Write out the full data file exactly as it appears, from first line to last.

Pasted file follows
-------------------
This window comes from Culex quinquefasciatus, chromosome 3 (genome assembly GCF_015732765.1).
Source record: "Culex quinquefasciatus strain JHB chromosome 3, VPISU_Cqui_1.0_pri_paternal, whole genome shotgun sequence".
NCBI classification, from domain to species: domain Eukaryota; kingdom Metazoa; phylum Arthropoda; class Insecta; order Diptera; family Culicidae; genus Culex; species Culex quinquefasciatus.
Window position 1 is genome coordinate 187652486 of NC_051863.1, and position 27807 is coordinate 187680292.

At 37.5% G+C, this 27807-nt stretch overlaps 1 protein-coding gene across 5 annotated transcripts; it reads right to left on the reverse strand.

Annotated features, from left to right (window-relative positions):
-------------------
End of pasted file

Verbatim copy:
This window comes from Culex quinquefasciatus, chromosome 3 (genome assembly GCF_015732765.1).
Source record: "Culex quinquefasciatus strain JHB chromosome 3, VPISU_Cqui_1.0_pri_paternal, whole genome shotgun sequence".
NCBI classification, from domain to species: domain Eukaryota; kingdom Metazoa; phylum Arthropoda; class Insecta; order Diptera; family Culicidae; genus Culex; species Culex quinquefasciatus.
Window position 1 is genome coordinate 187652486 of NC_051863.1, and position 27807 is coordinate 187680292.

At 37.5% G+C, this 27807-nt stretch overlaps 1 protein-coding gene across 5 annotated transcripts; it reads right to left on the reverse strand.

Annotated features, from left to right (window-relative positions):